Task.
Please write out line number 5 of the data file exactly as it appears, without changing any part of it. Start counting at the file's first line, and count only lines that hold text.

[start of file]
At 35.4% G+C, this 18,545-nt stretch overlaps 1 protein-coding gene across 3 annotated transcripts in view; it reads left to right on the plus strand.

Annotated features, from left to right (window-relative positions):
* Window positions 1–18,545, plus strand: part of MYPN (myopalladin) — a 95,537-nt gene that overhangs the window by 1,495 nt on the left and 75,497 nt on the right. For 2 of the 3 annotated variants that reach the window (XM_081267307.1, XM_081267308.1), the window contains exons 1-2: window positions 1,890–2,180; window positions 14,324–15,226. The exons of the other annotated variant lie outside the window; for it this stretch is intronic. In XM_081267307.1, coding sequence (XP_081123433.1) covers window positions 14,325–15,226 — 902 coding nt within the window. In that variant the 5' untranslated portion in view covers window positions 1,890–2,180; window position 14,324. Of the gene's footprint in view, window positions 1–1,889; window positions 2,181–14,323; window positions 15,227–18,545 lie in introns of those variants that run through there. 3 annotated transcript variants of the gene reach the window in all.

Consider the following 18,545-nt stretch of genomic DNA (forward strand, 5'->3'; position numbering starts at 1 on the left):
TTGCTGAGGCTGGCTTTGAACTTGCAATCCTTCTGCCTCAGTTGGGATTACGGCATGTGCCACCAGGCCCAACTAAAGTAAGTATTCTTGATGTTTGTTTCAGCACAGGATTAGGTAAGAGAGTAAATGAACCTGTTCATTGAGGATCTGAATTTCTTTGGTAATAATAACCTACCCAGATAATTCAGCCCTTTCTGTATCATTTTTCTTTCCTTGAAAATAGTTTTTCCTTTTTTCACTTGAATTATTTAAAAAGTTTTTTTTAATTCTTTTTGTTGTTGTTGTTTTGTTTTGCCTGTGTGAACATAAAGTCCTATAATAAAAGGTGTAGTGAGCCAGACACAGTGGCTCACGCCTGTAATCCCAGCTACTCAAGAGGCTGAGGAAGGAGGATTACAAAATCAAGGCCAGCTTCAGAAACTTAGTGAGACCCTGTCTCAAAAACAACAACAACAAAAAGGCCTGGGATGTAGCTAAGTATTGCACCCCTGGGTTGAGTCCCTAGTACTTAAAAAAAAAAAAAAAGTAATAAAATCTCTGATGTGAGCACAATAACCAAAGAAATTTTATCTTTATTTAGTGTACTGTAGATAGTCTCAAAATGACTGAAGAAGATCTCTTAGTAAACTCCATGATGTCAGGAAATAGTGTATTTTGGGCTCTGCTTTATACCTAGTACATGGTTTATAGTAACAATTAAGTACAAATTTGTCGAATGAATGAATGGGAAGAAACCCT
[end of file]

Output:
TTGCTGAGGCTGGCTTTGAACTTGCAATCCTTCTGCCTCAGTTGGGATTACGGCATGTGCCACCAGGCCCAACTAAAGTAAGTATTCTTGATGTTTGTTTCAGCACAGGATTAGGTAAGAGAGTAAATGAACCTGTTCATTGAGGATCTGAATTTCTTTGGTAATAATAACCTACCCAGATAATTCAGCCCTTTCTGTATCATTTTTCTTTCCTTGAAAATAGTTTTTCCTTTTTTCACTTGAATTATTTAAAAAGTTTTTTTTAATTCTTTTTGTTGTTGTTGTTTTGTTTTGCCTGTGTGAACATAAAGTCCTATAATAAAAGGTGTAGTGAGCCAGACACAGTGGCTCACGCCTGTAATCCCAGCTACTCAAGAGGCTGAGGAAGGAGGATTACAAAATCAAGGCCAGCTTCAGAAACTTAGTGAGACCCTGTCTCAAAAACAACAACAACAAAAAGGCCTGGGATGTAGCTAAGTATTGCACCCCTGGGTTGAGTCCCTAGTACTTAAAAAAAAAAAAAAAGTAATAAAATCTCTGATGTGAGCACAATAACCAAAGAAATTTTATCTTTATTTAGTGTACTGTAGATAGTCTCAAAATGACTGAAGAAGATCTCTTAGTAAACTCCATGATGTCAGGAAATAGTGTATTTTGGGCTCTGCTTTATACCTAGTACATGGTTTATAGTAACAATTAAGTACAAATTTGTCGAATGAATGAATGGGAAGAAACCCT